Archaeological research has shown that wild olive trees were present in the Mediterranean basin more than 60,000 years ago.
Roman colonization settled in his province a true olive growing. Order was given to the legions to plant olive trees. The settlers only had to take over. But throughout the Middle Ages, olive oil will be little used, except Friday and Saturday, days of fasting, and Lent to fry the fish.
It is thanks to the conquest of new maritime outlets that Marseille’s soap factories took a decisive place on the Mediterranean market. The repercussion in Provence was important since, in less than a century, olive groves multiplied to meet demand.
The culmination of olive growing in Provence took place in the 18th century.
During the eighteenth and nineteenth centuries, olive picking was done by gaulage in eastern Provence where the trees are higher.
The industrial revolution had its repercussions in agriculture. It brought more and more mechanization and the tools of oil mills became more and more cumbersome and expensive. In the nineteenth century, there were few small owners who could equip themselves. They preferred to opt for bringing their harvest to the nearest mill. The only exceptions were in the areas of major crops (Massif des Maures, Aix-en-Provence and Alpilles).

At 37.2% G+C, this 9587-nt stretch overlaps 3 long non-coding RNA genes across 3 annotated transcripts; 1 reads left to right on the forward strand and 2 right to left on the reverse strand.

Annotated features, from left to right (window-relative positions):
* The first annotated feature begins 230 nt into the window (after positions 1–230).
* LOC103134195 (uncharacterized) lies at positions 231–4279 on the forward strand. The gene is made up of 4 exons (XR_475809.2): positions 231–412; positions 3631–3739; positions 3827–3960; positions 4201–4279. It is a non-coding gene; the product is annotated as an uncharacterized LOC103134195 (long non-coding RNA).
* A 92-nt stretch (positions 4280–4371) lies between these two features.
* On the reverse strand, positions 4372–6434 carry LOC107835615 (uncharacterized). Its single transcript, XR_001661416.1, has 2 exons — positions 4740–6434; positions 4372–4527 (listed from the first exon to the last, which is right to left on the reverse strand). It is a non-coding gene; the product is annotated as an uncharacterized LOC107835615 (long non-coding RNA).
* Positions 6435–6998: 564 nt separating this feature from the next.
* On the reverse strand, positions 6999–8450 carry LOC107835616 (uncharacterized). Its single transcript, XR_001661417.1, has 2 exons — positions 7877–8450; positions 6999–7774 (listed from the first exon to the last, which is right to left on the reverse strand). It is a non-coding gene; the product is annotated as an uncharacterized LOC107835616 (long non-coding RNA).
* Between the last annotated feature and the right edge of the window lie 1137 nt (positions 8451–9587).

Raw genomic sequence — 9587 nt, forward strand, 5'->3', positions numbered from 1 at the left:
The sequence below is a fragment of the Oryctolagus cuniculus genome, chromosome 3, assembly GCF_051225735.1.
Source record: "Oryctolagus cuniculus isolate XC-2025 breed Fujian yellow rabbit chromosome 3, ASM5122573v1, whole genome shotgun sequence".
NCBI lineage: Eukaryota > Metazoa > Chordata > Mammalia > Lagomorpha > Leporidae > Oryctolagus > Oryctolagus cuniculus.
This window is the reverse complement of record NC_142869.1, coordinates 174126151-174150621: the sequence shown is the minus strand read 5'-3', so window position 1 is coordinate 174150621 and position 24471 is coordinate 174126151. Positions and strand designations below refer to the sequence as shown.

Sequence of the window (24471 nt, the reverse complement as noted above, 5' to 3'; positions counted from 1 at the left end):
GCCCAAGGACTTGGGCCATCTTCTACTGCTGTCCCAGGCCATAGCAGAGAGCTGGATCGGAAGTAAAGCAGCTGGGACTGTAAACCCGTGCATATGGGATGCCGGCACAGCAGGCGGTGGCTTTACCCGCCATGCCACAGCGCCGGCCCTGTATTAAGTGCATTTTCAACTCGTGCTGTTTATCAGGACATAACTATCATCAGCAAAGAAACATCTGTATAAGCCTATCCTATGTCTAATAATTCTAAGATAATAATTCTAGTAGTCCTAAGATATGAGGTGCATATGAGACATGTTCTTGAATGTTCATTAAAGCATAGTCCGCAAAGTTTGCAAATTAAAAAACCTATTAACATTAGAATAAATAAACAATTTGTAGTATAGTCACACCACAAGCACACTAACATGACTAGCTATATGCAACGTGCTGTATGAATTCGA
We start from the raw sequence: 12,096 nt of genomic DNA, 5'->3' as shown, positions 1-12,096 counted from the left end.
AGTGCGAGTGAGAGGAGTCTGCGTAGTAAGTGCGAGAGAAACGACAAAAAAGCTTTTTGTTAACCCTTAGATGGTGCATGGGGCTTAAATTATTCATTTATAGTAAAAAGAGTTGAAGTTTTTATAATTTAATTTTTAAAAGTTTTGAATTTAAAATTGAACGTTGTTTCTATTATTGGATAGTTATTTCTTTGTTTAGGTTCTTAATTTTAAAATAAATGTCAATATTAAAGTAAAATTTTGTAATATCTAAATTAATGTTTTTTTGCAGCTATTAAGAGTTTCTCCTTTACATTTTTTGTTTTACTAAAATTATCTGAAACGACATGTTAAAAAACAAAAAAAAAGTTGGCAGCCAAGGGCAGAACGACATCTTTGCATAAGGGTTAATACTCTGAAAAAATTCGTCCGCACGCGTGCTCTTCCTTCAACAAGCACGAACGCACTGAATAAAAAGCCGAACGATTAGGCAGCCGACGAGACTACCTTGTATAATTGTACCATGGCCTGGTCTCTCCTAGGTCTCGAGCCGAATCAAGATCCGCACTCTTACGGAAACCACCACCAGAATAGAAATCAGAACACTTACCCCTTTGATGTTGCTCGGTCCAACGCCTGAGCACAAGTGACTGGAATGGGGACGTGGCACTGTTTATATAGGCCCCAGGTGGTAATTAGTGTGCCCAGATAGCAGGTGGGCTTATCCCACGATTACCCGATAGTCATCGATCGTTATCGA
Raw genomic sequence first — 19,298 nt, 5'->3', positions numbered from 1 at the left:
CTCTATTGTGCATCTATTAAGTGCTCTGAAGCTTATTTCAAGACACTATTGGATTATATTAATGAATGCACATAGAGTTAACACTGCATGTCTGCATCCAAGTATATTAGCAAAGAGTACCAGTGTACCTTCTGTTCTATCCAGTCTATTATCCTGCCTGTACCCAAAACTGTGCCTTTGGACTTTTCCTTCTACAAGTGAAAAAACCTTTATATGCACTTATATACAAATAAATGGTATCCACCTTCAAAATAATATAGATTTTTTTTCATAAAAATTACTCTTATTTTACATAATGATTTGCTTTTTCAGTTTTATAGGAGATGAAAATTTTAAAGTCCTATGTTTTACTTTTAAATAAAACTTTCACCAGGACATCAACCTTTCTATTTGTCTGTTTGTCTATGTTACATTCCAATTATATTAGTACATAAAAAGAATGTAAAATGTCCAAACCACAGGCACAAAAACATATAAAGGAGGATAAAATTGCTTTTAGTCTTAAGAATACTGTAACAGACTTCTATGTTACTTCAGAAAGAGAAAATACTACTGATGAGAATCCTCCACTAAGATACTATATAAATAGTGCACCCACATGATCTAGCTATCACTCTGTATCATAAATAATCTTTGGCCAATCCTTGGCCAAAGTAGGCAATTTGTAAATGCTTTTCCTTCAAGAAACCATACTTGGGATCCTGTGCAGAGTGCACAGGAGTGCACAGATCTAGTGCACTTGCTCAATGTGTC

During the Second World War, the shortage of fat revived the production of olive oil. Olive oil is then subject to strong competition from vegetable oils developed and marketed by trusts in the agri-food industry. Its consumption dropped significantly, firstly because of its relatively high price, then by a lack of knowledge of the product and finally by extensive advertising campaigns by the trusts to impose their fat.
Rustic tree, the olive tree fears above all moisture. What made it implant in Provence in poor and dry grounds. It is therefore most often grown in terraces or terraces, held by dry stone retaining walls or on scrubland land.
There are 5 olive oil appellations in the Provence-Alpes-Côte d’Azur region which are: